, 1-877-tell-hln is the number. you can e-mail us, cnn.com/primenews. or text us at hlntv. start your message with the word prime. it's your chance to be heard. >>> welcome. this is "prime news."p i'm mike galanos. first, breaking news in michael jackson's death investigation. what we've been waiting for. the los angeles county coroner just ruled the manner of death, homicide. the cause of death, acute propofol intoxication. and what doctors call the benzodiazepine effect. a deadly combo. the key word being propofol. the potent drug used in hospitals to put people under before surgery, should only be used in hospitals. let's make this clear now. the coroner just released the findings of a detailed report. the report itself has yet to be released. this is huge. homicide, drug overdose, propofol. what does that mean for jackson's personal doctor, dr. conrad murray, the one accused of giving michael jackson propofol just hours before his death. much more on that coming up in just a little bit. >>> but first, new shocking allegations just in on that monster accused of kidnapping jaycee du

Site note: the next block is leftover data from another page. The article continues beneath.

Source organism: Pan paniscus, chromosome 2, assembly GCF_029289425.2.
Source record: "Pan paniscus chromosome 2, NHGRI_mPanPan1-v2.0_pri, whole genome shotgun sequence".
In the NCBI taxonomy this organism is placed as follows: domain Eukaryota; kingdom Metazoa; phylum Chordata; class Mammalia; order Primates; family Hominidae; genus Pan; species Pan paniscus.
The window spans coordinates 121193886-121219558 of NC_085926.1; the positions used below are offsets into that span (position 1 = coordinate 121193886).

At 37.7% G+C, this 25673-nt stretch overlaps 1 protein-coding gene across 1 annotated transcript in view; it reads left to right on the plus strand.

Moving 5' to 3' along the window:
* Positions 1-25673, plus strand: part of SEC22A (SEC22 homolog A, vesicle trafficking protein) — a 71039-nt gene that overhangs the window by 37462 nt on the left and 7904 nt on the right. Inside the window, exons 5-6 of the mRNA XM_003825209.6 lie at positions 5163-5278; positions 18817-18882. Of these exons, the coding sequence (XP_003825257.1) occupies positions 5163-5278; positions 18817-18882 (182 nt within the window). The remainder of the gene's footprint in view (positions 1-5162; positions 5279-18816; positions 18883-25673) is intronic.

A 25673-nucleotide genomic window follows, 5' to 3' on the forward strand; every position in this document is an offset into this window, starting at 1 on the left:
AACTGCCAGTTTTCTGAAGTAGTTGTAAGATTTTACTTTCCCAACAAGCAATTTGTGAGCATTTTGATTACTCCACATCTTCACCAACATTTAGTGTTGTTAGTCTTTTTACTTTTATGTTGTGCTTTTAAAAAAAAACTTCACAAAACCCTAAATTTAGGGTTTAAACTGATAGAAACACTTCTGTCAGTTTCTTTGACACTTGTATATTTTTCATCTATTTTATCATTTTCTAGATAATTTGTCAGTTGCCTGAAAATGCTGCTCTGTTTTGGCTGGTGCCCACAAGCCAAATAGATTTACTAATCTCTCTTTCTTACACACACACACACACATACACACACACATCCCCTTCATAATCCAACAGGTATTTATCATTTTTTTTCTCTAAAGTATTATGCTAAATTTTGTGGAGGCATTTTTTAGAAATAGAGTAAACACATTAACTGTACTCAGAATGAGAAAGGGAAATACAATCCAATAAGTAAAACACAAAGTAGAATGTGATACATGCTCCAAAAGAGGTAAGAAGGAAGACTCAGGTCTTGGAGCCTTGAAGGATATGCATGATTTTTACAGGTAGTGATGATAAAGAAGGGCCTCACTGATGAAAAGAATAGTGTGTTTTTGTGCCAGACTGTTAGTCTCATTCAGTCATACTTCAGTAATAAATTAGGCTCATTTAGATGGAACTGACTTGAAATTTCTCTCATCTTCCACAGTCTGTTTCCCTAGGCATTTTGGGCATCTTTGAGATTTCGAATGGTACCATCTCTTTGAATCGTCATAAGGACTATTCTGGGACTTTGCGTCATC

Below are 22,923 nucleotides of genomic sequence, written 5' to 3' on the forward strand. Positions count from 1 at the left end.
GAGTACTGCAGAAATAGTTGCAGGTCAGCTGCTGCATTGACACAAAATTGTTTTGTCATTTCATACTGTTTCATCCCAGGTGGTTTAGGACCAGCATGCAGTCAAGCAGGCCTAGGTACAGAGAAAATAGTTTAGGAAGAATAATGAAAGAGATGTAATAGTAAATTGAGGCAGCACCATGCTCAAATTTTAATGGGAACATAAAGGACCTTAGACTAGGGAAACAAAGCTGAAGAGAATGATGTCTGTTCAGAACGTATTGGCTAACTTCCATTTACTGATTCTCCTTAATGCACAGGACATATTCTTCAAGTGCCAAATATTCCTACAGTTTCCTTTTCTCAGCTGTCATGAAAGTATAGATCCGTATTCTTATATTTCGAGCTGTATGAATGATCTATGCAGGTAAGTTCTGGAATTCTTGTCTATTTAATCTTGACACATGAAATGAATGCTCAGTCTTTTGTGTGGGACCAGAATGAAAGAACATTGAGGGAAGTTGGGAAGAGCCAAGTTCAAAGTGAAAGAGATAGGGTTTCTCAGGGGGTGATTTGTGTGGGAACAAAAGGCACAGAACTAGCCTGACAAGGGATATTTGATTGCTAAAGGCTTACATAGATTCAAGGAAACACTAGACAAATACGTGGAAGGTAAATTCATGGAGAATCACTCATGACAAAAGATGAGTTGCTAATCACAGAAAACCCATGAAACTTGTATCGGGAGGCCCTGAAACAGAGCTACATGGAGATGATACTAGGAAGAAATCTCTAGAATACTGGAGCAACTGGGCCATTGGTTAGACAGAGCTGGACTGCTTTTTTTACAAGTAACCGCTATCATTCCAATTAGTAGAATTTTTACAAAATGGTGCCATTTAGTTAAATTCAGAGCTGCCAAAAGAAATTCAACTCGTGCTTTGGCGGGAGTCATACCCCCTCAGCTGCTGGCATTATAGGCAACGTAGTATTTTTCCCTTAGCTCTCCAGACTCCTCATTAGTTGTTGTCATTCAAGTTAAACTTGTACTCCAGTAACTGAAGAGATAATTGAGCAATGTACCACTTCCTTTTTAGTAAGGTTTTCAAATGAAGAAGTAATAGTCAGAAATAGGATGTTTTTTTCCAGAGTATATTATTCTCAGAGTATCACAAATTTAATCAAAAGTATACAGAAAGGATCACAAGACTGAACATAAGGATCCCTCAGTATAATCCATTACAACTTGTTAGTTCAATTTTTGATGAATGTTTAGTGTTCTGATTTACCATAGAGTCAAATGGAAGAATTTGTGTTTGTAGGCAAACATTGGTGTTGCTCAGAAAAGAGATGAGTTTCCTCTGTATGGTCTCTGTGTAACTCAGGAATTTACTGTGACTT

for the opportunity to have worked with him in the united states congress as his colleague. i admit, i used to hang on to his t-shirt and his coat sleeve on the capitol when i was just a little boy. so when i got a chance to serve on capitol hill, all i needed to do was set my compass to the principles of his life. my father and i were the primary sponsors of the mental health parity and addiction equity act which was signed in law last year. this bill represented not only a legal victory for 54 million americans with mental illness who are being denied equal health insurance, but as one of those 54 million americans, i felt he was also fighting for me to help ease the burden of stigma and shame that acompanies treatment. i will really miss working with dad. i will miss my dad's wonderful sense of self-deprecating humor. when the far right made dad their poser child for their attack ads he used to say, we kennedys sure bring out the best in people. (laughter) >> and when he first got elected and my cousin joe was a member of congress and i came to congress, dad finally celebrated, saying, finally,